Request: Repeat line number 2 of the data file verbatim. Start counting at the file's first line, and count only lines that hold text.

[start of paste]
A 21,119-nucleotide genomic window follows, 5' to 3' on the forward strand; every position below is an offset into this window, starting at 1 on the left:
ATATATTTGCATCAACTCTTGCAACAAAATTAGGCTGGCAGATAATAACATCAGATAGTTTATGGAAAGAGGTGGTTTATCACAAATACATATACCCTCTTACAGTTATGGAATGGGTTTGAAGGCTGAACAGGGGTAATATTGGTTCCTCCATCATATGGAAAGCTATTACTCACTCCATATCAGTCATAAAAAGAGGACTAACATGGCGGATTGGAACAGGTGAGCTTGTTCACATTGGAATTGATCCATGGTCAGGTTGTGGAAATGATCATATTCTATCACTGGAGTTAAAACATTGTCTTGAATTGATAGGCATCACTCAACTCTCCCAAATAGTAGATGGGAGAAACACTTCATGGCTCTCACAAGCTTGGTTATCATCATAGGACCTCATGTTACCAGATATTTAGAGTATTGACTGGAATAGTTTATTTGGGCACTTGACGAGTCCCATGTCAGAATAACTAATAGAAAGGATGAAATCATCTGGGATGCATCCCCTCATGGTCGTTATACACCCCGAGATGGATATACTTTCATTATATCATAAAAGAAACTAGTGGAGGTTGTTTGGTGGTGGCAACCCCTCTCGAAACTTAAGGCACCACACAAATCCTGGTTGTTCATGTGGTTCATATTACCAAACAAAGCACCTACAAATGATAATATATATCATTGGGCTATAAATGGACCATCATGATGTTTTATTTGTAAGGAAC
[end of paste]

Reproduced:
ATATATTTGCATCAACTCTTGCAACAAAATTAGGCTGGCAGATAATAACATCAGATAGTTTATGGAAAGAGGTGGTTTATCACAAATACATATACCCTCTTACAGTTATGGAATGGGTTTGAAGGCTGAACAGGGGTAATATTGGTTCCTCCATCATATGGAAAGCTATTACTCACTCCATATCAGTCATAAAAAGAGGACTAACATGGCGGATTGGAACAGGTGAGCTTGTTCACATTGGAATTGATCCATGGTCAGGTTGTGGAAATGATCATATTCTATCACTGGAGTTAAAACATTGTCTTGAATTGATAGGCATCACTCAACTCTCCCAAATAGTAGATGGGAGAAACACTTCATGGCTCTCACAAGCTTGGTTATCATCATAGGACCTCATGTTACCAGATATTTAGAGTATTGACTGGAATAGTTTATTTGGGCACTTGACGAGTCCCATGTCAGAATAACTAATAGAAAGGATGAAATCATCTGGGATGCATCCCCTCATGGTCGTTATACACCCCGAGATGGATATACTTTCATTATATCATAAAAGAAACTAGTGGAGGTTGTTTGGTGGTGGCAACCCCTCTCGAAACTTAAGGCACCACACAAATCCTGGTTGTTCATGTGGTTCATATTACCAAACAAAGCACCTACAAATGATAATATATATCATTGGGCTATAAATGGACCATCATGATGTTTTATTTGTAAGGAAC